Do we achieve the Montgomery standard for consent in orthopaedic surgery?

Do we achieve the Montgomery standard for consent in orthopaedic surgery?
Xenia N Tonge, Henry Crouch-Smith, Vijay Bhalaik, William D Harrison
British Journal of Hospital Medicine, 21 April 2021
The Montgomery v Lanarkshire Health Board (2015) case set a precedent that has driven the modernisation of consenting practice. Failure to demonstrate informed consent is a common source of litigation. This quality improvement project aimed to provide pragmatic guidance for surgeons on consent and to improve the patient experience during decision making.
Elective orthopaedic patients were assessed and the quality of documented consent was recorded. Data were collected over two discrete cycles, with cycle 1 used as a baseline in practice. The following criteria were reviewed: grade of consenting clinician, alternative treatment options, description of specific risks, place and timing of consent and whether the patient received written information or a copied clinic letter. Cycle 1 results were presented to clinicians; a teaching session was provided for clinicians on the standard of consent expected and implementation of a change in practice was established with a re-audit in cycle 2.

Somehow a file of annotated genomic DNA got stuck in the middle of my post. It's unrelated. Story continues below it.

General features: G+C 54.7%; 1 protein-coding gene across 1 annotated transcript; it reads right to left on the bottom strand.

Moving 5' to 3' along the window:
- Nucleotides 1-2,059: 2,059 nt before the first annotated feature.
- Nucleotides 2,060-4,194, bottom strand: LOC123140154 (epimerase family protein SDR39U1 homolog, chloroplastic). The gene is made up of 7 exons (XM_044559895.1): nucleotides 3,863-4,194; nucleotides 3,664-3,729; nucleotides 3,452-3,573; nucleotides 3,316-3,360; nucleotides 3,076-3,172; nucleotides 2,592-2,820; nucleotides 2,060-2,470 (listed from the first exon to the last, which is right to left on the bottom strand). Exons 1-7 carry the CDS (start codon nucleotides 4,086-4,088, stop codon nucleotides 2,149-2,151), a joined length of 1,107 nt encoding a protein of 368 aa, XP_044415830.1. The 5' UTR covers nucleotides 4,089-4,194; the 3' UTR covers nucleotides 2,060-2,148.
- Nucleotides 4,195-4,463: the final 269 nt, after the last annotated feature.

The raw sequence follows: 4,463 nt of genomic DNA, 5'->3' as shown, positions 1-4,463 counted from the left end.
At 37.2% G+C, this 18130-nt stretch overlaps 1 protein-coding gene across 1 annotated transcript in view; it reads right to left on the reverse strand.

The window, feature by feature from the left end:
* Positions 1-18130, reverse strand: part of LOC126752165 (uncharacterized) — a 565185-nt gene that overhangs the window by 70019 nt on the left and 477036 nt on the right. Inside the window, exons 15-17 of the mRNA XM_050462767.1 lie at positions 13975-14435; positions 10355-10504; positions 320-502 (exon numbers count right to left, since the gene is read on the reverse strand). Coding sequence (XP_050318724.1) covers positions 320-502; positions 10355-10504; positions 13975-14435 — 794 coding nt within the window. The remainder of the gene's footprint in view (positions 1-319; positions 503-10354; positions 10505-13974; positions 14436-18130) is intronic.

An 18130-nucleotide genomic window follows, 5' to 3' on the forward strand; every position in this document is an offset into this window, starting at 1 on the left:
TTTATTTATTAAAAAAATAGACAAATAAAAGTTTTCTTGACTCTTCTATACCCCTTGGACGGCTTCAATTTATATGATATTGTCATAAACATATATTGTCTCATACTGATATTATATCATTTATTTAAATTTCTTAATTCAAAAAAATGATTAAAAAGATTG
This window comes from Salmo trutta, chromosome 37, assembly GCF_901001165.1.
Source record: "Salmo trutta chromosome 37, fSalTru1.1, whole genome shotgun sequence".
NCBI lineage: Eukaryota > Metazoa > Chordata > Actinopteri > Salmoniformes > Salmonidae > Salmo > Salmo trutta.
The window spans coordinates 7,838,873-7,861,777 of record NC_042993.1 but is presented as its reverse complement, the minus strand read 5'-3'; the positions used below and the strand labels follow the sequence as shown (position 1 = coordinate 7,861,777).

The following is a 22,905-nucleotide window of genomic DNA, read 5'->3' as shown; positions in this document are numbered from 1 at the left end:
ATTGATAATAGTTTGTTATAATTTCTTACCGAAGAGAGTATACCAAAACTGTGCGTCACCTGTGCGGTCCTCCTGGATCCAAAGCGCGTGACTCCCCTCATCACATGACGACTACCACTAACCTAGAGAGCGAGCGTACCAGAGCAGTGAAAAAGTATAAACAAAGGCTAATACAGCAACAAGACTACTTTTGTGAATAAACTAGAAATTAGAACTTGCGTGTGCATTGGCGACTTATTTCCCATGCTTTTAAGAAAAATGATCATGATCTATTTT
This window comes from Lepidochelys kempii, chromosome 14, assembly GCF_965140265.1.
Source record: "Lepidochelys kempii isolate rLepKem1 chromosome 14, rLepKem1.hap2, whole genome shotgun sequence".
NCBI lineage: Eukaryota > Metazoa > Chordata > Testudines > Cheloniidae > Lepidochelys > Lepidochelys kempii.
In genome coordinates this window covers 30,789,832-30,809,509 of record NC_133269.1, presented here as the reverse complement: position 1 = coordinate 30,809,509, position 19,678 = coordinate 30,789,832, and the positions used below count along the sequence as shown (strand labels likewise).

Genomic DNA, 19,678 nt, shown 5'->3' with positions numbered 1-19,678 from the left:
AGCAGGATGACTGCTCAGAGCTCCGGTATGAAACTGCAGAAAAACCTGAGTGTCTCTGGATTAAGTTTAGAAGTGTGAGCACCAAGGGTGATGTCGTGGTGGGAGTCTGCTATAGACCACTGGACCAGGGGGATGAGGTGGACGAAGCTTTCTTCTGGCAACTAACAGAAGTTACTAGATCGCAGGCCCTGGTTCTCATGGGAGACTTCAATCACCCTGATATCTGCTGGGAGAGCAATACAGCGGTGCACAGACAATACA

There were 111 patients included in cycle 1, and 96 patients in cycle 2. Consent was undertaken mostly by consultants (54%). Specific patient risks were documented in 50% of patients in cycle 1 and 60% in cycle 2. Risks associated with a specific procedure were documented in 42% in cycle 1 and 76% in cycle 2, alternative options in 48% (cycle 1) and 66% (cycle 2). A total of 14% of patients in cycle 1 and 8% in cycle 2 had documented written information provision. Copied letters to patients was only seen in 12% of all cycles. Documentation from dedicated consenting clinics outperformed standard clinics.
Highlighting poor documentation habits and refining departmental education can lead to improvements in practice. The use of consenting clinics should be considered and clinicians should individually reflect on how to address their own shortcomings. Other units should strongly consider a similar audit. This article provides stepwise advice to improve consent and specifics from which to audit.

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